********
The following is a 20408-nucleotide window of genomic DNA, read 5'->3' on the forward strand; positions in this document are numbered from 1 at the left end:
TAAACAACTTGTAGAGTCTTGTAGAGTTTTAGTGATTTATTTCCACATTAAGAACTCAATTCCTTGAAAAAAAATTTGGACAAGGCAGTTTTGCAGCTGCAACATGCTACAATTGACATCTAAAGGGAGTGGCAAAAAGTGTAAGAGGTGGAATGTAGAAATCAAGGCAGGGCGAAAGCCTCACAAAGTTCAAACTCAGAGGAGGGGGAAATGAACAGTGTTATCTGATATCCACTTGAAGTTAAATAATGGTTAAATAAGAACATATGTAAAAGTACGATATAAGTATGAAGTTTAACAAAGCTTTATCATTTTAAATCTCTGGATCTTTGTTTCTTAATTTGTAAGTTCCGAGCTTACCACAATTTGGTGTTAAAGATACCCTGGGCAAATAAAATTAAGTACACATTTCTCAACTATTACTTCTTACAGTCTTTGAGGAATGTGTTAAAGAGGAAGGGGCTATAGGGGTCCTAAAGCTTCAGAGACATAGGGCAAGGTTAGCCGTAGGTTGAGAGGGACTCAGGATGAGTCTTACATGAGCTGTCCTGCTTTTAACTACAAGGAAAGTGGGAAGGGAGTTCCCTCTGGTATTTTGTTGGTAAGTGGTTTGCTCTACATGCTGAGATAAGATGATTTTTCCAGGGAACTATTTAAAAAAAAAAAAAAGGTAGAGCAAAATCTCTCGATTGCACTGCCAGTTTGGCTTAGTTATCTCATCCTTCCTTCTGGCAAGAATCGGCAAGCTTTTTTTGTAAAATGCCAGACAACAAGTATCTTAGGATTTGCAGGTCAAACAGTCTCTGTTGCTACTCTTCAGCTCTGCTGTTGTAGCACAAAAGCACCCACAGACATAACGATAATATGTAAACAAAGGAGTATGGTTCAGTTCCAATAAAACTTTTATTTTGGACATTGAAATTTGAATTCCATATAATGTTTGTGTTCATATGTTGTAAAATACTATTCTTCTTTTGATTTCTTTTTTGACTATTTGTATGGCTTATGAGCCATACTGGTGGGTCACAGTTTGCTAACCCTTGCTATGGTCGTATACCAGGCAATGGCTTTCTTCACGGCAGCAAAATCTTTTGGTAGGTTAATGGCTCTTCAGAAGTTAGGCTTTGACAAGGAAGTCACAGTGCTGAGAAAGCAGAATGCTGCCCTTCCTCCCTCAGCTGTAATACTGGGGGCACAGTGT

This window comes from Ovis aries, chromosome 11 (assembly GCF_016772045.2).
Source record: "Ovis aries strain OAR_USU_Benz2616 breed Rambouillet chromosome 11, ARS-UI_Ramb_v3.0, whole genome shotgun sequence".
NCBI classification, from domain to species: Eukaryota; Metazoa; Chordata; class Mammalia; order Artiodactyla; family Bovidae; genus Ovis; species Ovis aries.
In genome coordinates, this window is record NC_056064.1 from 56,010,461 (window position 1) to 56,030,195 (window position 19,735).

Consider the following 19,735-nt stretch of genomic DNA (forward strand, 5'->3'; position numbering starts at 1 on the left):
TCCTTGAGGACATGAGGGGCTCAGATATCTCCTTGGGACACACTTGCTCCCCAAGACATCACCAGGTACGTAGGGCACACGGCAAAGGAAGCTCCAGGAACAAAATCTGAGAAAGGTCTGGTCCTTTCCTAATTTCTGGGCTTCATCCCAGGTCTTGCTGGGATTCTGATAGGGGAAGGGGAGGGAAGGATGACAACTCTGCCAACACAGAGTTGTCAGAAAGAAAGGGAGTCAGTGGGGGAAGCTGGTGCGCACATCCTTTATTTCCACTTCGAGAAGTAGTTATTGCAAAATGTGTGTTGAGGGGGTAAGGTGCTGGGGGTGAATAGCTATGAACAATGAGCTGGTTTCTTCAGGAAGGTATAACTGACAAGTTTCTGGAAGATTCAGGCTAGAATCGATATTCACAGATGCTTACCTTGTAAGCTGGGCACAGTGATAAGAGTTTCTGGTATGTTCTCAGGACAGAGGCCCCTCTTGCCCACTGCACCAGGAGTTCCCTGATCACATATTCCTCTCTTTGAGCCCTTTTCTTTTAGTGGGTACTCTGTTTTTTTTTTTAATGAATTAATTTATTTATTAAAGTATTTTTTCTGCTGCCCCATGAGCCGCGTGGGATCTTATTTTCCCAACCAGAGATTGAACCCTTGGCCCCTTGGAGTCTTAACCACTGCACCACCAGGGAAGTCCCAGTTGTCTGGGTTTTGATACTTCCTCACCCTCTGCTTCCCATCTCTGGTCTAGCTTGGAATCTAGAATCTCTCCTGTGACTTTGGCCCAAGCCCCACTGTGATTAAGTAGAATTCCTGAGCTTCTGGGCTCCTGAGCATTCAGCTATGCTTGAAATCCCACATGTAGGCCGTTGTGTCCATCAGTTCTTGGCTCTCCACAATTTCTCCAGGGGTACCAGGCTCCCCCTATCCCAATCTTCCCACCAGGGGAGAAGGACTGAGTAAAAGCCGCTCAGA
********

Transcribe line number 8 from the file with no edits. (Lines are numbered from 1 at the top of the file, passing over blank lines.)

TCCTTGAGGACATGAGGGGCTCAGATATCTCCTTGGGACACACTTGCTCCCCAAGACATCACCAGGTACGTAGGGCACACGGCAAAGGAAGCTCCAGGAACAAAATCTGAGAAAGGTCTGGTCCTTTCCTAATTTCTGGGCTTCATCCCAGGTCTTGCTGGGATTCTGATAGGGGAAGGGGAGGGAAGGATGACAACTCTGCCAACACAGAGTTGTCAGAAAGAAAGGGAGTCAGTGGGGGAAGCTGGTGCGCACATCCTTTATTTCCACTTCGAGAAGTAGTTATTGCAAAATGTGTGTTGAGGGGGTAAGGTGCTGGGGGTGAATAGCTATGAACAATGAGCTGGTTTCTTCAGGAAGGTATAACTGACAAGTTTCTGGAAGATTCAGGCTAGAATCGATATTCACAGATGCTTACCTTGTAAGCTGGGCACAGTGATAAGAGTTTCTGGTATGTTCTCAGGACAGAGGCCCCTCTTGCCCACTGCACCAGGAGTTCCCTGATCACATATTCCTCTCTTTGAGCCCTTTTCTTTTAGTGGGTACTCTGTTTTTTTTTTTAATGAATTAATTTATTTATTAAAGTATTTTTTCTGCTGCCCCATGAGCCGCGTGGGATCTTATTTTCCCAACCAGAGATTGAACCCTTGGCCCCTTGGAGTCTTAACCACTGCACCACCAGGGAAGTCCCAGTTGTCTGGGTTTTGATACTTCCTCACCCTCTGCTTCCCATCTCTGGTCTAGCTTGGAATCTAGAATCTCTCCTGTGACTTTGGCCCAAGCCCCACTGTGATTAAGTAGAATTCCTGAGCTTCTGGGCTCCTGAGCATTCAGCTATGCTTGAAATCCCACATGTAGGCCGTTGTGTCCATCAGTTCTTGGCTCTCCACAATTTCTCCAGGGGTACCAGGCTCCCCCTATCCCAATCTTCCCACCAGGGGAGAAGGACTGAGTAAAAGCCGCTCAGA